So, Lisa said she would “slump back and do intense introspection, cry, and confess before the Lord and determine to do better next time.” After all, she said, “it was my duty as a Christian wife wasn’t it – to stand by my man for better or for worse?” 

Silent Tears in the Night

“There were countless nights of silent tears, of crying out to God to help me find a solution, to soften my husband’s heart, to lead me to an answer. I forget how many times I cried in the toilet whilst I ran the shower to cover my loud sobbing. But then, I would pull myself together, put on my happy face and fill my days with busyness to forget the bruises on my soul.”

In time Lisa said this all became her “normal.” She considered it too horrible to face the truth that her husband and marriage were incredibly broken. She said, “I knew it in my heart but didn’t know what to do about it.” 

Like others in domestic abuse, she had no idea where she would go. Abusive mission leaders are notoriously difficult to “out.” 

She didn’t even really have the words to describe it and so just “secretly carried the burden and pretended all is well.” Lisa said she became “so good at pretending I fooled everyone. Even myself. I was in denial.”

A Mission of Broken Relationships

Lisa said that things were not going well at the mission base and Anthony had “littered” the path behind him with broken relationships of his own making. 

The couple resigned from the mission organisation and a few months later Lisa broke down “in total burn out.” She shared that she emotionally and physically crashed.

Anthony was furious.

It was very inconvenient for him. 

He sent her to Johannesburg.

There she “semi-recovered.” However, when she returned to Zambia things became worse than before.

They moved to a new mission location, and he now had absolute control. They lived “off the grid” and were completely dependent on inconsistent solar power. Whether she needed the washing machine, the laptop, to switch on a light, use the car, go to town, buy a cool drink, cut her hair, or visit a friend, she needed permission from Anthony. She had no money. Had no access to money.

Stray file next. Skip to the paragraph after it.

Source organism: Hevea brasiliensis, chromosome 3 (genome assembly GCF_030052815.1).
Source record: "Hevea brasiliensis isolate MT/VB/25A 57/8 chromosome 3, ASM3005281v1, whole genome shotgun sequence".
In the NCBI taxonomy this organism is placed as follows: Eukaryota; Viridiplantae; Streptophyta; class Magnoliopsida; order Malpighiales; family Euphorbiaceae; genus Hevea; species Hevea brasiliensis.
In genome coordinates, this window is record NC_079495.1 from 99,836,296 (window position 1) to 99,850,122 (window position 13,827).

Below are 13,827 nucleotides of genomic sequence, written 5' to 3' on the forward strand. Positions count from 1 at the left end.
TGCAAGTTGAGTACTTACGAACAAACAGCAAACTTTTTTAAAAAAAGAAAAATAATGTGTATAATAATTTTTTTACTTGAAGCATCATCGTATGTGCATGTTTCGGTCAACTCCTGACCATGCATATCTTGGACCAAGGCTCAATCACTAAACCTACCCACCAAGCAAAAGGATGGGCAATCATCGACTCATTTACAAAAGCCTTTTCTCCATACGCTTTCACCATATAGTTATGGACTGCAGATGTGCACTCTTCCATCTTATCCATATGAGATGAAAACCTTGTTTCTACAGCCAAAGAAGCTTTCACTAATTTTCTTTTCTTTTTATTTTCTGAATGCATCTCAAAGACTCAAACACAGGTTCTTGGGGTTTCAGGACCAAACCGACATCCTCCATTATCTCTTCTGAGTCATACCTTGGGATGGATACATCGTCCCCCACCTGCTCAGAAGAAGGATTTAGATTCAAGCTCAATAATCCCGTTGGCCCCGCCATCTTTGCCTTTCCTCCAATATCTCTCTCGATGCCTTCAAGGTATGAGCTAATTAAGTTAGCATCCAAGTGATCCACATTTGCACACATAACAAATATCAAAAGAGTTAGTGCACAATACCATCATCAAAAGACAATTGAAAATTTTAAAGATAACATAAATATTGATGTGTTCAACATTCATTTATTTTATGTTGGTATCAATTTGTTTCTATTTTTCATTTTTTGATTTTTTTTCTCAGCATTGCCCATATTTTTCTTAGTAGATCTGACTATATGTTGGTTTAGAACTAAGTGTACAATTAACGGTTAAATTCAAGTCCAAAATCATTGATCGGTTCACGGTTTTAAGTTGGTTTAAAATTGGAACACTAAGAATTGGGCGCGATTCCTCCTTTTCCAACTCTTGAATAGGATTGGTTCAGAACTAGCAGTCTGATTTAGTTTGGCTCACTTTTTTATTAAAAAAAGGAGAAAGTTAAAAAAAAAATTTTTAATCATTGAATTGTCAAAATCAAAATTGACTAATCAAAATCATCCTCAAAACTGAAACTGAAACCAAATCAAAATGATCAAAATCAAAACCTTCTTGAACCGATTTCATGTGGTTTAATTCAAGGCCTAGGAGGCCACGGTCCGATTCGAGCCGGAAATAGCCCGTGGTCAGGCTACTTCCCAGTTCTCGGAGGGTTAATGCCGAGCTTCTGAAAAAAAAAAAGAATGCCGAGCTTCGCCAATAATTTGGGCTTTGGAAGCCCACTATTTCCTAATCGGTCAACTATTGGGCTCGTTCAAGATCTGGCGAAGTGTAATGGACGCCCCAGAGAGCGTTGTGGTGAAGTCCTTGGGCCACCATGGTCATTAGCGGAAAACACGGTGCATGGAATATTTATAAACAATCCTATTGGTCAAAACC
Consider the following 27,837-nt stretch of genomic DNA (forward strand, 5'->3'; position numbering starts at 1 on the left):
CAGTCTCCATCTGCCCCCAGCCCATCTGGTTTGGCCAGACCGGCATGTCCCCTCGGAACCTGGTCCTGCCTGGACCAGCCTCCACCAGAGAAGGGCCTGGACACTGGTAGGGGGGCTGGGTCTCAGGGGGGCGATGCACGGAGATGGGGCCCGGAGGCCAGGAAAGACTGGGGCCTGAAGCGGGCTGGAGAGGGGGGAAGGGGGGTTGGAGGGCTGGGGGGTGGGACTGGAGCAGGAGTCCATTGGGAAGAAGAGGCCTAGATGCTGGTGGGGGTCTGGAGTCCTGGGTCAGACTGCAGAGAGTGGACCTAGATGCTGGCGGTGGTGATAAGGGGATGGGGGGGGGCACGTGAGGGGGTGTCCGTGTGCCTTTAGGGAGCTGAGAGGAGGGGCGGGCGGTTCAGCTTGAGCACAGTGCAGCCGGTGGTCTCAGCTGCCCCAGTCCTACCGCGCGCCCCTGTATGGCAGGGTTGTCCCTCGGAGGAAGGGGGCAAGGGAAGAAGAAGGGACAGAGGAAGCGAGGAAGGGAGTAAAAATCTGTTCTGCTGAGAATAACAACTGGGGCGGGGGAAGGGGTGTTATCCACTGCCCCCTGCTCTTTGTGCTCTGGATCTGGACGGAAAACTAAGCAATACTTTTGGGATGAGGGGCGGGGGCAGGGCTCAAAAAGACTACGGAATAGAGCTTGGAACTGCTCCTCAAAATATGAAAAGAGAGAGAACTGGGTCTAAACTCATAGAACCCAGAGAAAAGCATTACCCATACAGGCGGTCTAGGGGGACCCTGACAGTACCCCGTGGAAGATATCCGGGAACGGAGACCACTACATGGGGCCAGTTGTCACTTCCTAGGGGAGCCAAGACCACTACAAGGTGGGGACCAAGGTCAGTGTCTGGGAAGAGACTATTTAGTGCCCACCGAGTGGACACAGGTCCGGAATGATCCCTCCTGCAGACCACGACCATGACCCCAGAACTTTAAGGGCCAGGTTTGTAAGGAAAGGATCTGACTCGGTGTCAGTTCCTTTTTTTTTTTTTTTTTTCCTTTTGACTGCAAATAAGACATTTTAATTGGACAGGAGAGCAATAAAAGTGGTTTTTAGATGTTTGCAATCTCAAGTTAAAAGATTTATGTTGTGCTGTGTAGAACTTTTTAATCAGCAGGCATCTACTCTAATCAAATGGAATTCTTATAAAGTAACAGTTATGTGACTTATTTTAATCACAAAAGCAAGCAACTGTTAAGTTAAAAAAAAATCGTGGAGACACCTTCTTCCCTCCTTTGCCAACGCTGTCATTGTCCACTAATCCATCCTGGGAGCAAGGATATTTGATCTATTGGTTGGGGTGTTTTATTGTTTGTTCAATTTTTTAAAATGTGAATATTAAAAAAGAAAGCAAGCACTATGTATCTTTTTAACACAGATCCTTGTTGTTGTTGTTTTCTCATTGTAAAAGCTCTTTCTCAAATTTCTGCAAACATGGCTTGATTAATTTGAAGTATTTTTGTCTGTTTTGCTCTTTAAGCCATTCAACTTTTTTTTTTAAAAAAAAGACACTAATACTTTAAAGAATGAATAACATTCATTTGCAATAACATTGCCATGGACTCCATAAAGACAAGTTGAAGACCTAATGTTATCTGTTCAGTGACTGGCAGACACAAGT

Lisa described spending many days under the covers in her bed. She felt hopeless and helpless. She was suicidal. But thoughts of her children and grandchildren prevented her from following through.

He Was Suffering Because of Me

Lisa was shamed by Anthony for making his life miserable and difficult. “He was suffering because of me.” He complained to their pastor that her behaviour and attitude were causing him great distress.

The mission was failing and they had lost most of their personal financial support. He was spending much of their support on the ministry but was not well liked by the local community. Anthony attempted “practical training sessions” with local farmers but Lisa thought they “attended out of politeness, and afterwards no one actually implemented any of his teachings or ideas.” 

He was critical and depressed and blamed the lack of success on others and Lisa, who, in his view, were ungrateful for his hard work and sacrifice.

Lisa suggested they return to South Africa to be closer to family and find work. Surprisingly, he agreed, and Lisa was thankful to get back home. However, he did not like Lisa spending so much time with her sister and mother and she continually tried to “appease him and live up to his expectations” while also caring for her family.

Lisa and Anthony’s finances were in very bad shape. Fortunately, when Lisa got a part-time job, she also opened her own savings account. Due to his irresponsibility, she did as much as possible to take care of her own needs.

She knew something had to change. She was desperate.

Again, they tried marriage counselling and were both diagnosed with various relational problems. However, as most marriage counselling goes, there was no diagnosis of abuse. She was discovering that marriage counselling rarely fixes an abuser.

Back at Square One

“And so, we were back at square one, except that I now struggled with increased, suppressed anger.”